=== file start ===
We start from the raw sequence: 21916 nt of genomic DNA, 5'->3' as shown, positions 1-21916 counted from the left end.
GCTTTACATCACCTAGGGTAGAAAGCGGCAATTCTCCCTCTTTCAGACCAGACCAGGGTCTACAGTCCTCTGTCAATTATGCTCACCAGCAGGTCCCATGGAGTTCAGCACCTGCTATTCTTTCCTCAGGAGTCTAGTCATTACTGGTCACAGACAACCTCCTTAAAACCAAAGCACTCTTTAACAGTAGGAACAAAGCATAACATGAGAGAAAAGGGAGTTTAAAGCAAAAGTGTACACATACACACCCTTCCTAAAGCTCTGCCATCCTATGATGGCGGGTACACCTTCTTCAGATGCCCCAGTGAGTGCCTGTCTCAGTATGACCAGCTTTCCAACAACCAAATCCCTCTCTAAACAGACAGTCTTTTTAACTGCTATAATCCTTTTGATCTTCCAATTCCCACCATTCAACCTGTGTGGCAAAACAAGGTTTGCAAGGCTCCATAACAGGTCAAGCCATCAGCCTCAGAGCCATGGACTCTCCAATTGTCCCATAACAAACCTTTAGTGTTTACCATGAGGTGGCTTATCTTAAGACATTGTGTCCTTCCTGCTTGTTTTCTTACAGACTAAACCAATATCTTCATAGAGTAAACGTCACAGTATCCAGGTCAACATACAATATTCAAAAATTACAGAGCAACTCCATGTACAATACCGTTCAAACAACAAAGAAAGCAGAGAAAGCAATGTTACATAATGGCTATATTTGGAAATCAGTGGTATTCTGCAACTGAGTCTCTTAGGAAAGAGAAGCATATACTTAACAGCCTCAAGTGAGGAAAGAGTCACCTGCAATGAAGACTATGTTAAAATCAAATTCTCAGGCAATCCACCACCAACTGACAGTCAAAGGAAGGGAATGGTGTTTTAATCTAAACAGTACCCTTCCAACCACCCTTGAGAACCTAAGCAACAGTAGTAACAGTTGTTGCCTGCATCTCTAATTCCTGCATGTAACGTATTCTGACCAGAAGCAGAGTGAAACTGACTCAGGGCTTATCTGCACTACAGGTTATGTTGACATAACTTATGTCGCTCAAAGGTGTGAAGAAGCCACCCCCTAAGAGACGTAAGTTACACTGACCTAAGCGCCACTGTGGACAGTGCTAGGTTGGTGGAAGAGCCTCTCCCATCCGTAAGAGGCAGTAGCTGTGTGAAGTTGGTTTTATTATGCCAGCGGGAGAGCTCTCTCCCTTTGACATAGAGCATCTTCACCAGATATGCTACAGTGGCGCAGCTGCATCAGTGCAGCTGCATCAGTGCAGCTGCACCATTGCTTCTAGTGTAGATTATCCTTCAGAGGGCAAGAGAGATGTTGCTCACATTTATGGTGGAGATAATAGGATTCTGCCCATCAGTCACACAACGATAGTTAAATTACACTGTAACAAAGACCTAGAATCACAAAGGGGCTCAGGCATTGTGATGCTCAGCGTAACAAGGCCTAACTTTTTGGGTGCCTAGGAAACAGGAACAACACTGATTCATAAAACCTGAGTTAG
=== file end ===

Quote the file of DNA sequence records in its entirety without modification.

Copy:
We start from the raw sequence: 21916 nt of genomic DNA, 5'->3' as shown, positions 1-21916 counted from the left end.
GCTTTACATCACCTAGGGTAGAAAGCGGCAATTCTCCCTCTTTCAGACCAGACCAGGGTCTACAGTCCTCTGTCAATTATGCTCACCAGCAGGTCCCATGGAGTTCAGCACCTGCTATTCTTTCCTCAGGAGTCTAGTCATTACTGGTCACAGACAACCTCCTTAAAACCAAAGCACTCTTTAACAGTAGGAACAAAGCATAACATGAGAGAAAAGGGAGTTTAAAGCAAAAGTGTACACATACACACCCTTCCTAAAGCTCTGCCATCCTATGATGGCGGGTACACCTTCTTCAGATGCCCCAGTGAGTGCCTGTCTCAGTATGACCAGCTTTCCAACAACCAAATCCCTCTCTAAACAGACAGTCTTTTTAACTGCTATAATCCTTTTGATCTTCCAATTCCCACCATTCAACCTGTGTGGCAAAACAAGGTTTGCAAGGCTCCATAACAGGTCAAGCCATCAGCCTCAGAGCCATGGACTCTCCAATTGTCCCATAACAAACCTTTAGTGTTTACCATGAGGTGGCTTATCTTAAGACATTGTGTCCTTCCTGCTTGTTTTCTTACAGACTAAACCAATATCTTCATAGAGTAAACGTCACAGTATCCAGGTCAACATACAATATTCAAAAATTACAGAGCAACTCCATGTACAATACCGTTCAAACAACAAAGAAAGCAGAGAAAGCAATGTTACATAATGGCTATATTTGGAAATCAGTGGTATTCTGCAACTGAGTCTCTTAGGAAAGAGAAGCATATACTTAACAGCCTCAAGTGAGGAAAGAGTCACCTGCAATGAAGACTATGTTAAAATCAAATTCTCAGGCAATCCACCACCAACTGACAGTCAAAGGAAGGGAATGGTGTTTTAATCTAAACAGTACCCTTCCAACCACCCTTGAGAACCTAAGCAACAGTAGTAACAGTTGTTGCCTGCATCTCTAATTCCTGCATGTAACGTATTCTGACCAGAAGCAGAGTGAAACTGACTCAGGGCTTATCTGCACTACAGGTTATGTTGACATAACTTATGTCGCTCAAAGGTGTGAAGAAGCCACCCCCTAAGAGACGTAAGTTACACTGACCTAAGCGCCACTGTGGACAGTGCTAGGTTGGTGGAAGAGCCTCTCCCATCCGTAAGAGGCAGTAGCTGTGTGAAGTTGGTTTTATTATGCCAGCGGGAGAGCTCTCTCCCTTTGACATAGAGCATCTTCACCAGATATGCTACAGTGGCGCAGCTGCATCAGTGCAGCTGCATCAGTGCAGCTGCACCATTGCTTCTAGTGTAGATTATCCTTCAGAGGGCAAGAGAGATGTTGCTCACATTTATGGTGGAGATAATAGGATTCTGCCCATCAGTCACACAACGATAGTTAAATTACACTGTAACAAAGACCTAGAATCACAAAGGGGCTCAGGCATTGTGATGCTCAGCGTAACAAGGCCTAACTTTTTGGGTGCCTAGGAAACAGGAACAACACTGATTCATAAAACCTGAGTTAG